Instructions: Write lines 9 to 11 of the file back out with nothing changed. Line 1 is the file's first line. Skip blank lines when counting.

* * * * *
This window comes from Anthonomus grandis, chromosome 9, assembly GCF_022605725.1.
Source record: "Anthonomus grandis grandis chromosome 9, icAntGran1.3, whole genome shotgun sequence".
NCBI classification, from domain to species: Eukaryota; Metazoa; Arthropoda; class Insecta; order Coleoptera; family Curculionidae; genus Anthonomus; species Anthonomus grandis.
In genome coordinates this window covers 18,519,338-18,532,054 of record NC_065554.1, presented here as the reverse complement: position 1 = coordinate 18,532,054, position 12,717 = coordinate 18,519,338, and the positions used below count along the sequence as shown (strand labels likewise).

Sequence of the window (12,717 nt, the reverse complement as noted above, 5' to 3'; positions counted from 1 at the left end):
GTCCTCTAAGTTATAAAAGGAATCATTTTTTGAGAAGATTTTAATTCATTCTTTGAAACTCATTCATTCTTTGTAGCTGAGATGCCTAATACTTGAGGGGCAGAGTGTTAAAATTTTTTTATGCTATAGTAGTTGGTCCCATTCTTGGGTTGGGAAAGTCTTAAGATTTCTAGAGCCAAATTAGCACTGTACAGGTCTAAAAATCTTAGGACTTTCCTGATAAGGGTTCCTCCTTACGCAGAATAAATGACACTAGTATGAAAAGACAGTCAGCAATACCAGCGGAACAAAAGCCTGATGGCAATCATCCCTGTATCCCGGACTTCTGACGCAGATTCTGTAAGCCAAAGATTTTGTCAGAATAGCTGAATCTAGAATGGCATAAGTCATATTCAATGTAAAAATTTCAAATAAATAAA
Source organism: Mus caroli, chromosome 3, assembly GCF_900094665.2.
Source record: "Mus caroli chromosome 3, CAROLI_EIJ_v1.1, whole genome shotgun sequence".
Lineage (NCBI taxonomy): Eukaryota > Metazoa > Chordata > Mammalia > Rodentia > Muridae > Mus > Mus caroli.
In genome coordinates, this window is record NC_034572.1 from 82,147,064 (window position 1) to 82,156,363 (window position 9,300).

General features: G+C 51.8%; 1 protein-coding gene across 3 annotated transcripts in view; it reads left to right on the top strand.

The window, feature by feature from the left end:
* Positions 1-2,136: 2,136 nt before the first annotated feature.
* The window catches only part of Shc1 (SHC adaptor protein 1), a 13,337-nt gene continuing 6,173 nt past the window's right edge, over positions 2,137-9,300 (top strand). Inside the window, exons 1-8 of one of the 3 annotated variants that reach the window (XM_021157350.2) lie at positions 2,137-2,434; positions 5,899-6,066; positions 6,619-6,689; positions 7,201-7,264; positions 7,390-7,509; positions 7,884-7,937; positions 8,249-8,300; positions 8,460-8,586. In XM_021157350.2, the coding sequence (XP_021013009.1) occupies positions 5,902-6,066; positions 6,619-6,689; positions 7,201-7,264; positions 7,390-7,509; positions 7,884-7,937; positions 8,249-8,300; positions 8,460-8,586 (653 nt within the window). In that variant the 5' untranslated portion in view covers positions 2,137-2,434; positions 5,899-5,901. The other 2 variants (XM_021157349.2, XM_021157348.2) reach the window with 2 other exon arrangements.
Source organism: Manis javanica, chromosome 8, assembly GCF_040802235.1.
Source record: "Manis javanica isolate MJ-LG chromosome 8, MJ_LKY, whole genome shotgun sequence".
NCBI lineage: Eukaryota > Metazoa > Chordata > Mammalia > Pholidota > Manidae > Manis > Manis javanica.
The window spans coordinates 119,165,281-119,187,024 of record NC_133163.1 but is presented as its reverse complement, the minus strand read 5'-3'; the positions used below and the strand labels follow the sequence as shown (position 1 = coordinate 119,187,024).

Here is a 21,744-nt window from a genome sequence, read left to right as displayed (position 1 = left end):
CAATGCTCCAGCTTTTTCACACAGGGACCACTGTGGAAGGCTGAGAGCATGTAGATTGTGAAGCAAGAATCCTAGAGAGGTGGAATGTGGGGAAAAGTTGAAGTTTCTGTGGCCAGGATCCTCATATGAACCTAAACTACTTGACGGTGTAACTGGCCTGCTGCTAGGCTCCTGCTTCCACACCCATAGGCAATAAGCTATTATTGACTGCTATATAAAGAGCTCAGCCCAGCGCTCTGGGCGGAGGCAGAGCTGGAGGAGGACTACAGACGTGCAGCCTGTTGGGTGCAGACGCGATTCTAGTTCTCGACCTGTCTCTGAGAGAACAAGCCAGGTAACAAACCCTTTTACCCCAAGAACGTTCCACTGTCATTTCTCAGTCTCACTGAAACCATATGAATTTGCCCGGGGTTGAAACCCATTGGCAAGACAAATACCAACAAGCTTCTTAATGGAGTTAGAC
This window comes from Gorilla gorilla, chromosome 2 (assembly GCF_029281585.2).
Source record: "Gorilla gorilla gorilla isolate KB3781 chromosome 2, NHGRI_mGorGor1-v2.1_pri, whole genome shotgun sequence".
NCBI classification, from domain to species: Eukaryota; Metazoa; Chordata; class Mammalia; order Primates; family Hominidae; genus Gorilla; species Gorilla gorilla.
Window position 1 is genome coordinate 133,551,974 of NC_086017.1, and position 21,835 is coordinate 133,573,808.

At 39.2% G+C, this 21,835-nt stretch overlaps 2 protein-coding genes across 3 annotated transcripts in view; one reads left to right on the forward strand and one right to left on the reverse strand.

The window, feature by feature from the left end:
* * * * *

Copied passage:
Lineage (NCBI taxonomy): Eukaryota > Metazoa > Chordata > Mammalia > Rodentia > Muridae > Mus > Mus caroli.
In genome coordinates, this window is record NC_034572.1 from 82,147,064 (window position 1) to 82,156,363 (window position 9,300).

General features: G+C 51.8%; 1 protein-coding gene across 3 annotated transcripts in view; it reads left to right on the top strand.